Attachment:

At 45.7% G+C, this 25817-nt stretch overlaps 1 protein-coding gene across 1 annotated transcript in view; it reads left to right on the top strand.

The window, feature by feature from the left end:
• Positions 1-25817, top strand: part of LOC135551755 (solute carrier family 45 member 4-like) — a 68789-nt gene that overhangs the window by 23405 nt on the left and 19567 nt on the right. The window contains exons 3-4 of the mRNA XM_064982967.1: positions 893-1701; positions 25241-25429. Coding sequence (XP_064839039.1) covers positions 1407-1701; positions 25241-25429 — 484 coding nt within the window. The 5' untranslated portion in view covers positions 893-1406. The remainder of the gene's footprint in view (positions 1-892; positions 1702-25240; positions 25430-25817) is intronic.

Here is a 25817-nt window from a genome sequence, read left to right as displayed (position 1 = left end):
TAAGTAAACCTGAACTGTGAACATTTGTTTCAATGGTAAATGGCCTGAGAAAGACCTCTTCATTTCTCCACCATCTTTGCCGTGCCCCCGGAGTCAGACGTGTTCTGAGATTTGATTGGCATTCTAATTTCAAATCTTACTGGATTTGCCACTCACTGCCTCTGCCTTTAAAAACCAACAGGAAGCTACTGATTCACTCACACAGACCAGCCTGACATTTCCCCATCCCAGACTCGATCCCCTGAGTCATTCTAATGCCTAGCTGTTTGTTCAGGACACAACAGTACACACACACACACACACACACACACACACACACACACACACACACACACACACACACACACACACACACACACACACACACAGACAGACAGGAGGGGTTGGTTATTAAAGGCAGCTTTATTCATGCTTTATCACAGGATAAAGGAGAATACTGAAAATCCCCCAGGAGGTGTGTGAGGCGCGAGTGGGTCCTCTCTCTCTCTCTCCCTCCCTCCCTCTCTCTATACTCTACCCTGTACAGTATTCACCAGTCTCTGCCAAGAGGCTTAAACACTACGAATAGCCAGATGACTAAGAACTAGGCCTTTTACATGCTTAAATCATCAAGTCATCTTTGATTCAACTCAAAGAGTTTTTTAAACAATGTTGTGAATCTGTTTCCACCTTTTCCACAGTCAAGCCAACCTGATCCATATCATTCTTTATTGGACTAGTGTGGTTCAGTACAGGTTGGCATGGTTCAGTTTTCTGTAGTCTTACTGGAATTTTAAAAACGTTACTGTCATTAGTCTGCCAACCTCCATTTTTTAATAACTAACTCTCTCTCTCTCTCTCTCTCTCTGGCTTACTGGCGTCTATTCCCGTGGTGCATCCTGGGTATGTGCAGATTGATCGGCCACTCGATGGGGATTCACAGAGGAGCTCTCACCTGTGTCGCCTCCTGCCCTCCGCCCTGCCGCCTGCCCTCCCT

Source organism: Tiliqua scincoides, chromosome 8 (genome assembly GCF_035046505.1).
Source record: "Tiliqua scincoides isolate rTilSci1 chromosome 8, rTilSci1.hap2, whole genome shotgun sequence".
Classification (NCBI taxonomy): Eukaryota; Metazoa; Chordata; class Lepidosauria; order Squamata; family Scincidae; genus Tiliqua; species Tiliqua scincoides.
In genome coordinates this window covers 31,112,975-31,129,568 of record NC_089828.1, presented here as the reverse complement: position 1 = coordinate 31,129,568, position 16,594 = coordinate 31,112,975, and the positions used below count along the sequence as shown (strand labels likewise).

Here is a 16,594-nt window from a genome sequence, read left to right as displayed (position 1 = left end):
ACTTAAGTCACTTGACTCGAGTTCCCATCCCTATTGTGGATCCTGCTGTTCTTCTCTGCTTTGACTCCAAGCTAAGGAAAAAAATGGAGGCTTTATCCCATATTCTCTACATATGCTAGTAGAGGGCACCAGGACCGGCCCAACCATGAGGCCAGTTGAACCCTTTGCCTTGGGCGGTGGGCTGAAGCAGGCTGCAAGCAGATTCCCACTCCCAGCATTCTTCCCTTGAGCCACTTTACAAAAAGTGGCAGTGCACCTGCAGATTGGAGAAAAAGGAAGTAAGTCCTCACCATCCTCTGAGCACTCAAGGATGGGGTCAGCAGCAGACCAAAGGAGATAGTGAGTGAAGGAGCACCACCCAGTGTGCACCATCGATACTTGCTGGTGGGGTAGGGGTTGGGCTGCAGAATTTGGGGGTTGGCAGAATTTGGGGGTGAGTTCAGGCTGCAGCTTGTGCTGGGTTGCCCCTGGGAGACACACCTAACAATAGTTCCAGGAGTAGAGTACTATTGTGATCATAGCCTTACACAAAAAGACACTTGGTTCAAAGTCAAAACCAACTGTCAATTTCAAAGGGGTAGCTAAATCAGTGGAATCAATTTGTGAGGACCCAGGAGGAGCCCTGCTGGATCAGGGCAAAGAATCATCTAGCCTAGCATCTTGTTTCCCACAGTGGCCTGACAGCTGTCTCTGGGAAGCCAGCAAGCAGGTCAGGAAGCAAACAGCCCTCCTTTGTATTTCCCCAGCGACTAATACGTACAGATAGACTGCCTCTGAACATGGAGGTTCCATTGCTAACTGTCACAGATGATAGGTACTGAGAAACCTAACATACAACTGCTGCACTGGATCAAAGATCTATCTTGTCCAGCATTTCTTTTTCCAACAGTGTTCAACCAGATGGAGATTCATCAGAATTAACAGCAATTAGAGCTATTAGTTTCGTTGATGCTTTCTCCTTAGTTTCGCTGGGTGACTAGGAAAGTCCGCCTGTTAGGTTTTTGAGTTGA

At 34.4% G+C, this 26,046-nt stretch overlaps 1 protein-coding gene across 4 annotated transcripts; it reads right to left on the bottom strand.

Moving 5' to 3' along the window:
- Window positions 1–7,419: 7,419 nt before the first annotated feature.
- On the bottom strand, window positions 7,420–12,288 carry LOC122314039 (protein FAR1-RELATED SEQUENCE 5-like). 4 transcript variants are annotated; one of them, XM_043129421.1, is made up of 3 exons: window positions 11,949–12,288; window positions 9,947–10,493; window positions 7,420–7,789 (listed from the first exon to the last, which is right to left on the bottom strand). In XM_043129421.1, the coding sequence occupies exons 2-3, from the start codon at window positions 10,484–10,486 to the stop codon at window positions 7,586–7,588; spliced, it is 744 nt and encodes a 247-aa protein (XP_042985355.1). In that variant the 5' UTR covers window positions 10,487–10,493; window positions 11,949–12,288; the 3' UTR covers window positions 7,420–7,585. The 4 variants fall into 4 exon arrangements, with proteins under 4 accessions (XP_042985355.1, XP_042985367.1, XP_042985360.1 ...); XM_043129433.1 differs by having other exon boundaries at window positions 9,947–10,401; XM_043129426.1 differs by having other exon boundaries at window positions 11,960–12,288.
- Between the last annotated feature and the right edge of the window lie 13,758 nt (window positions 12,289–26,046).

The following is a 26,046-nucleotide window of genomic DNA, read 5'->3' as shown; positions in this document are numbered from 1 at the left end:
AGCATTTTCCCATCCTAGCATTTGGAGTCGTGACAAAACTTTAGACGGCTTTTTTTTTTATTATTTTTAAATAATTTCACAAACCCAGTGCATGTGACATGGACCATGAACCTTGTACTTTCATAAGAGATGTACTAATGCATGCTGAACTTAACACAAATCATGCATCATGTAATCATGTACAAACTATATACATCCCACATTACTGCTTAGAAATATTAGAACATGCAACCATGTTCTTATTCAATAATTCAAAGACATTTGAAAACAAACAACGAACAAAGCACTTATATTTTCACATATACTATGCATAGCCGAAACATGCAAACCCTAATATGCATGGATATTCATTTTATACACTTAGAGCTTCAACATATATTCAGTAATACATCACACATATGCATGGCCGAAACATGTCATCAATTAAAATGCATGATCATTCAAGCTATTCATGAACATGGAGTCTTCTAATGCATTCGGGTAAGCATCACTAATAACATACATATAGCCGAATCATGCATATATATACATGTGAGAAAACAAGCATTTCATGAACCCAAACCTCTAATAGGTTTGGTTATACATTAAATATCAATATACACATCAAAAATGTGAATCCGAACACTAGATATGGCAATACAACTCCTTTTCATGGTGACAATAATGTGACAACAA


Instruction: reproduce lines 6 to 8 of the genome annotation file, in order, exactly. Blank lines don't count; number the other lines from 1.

Source organism: Tiliqua scincoides, chromosome 8 (genome assembly GCF_035046505.1).
Source record: "Tiliqua scincoides isolate rTilSci1 chromosome 8, rTilSci1.hap2, whole genome shotgun sequence".
Classification (NCBI taxonomy): Eukaryota; Metazoa; Chordata; class Lepidosauria; order Squamata; family Scincidae; genus Tiliqua; species Tiliqua scincoides.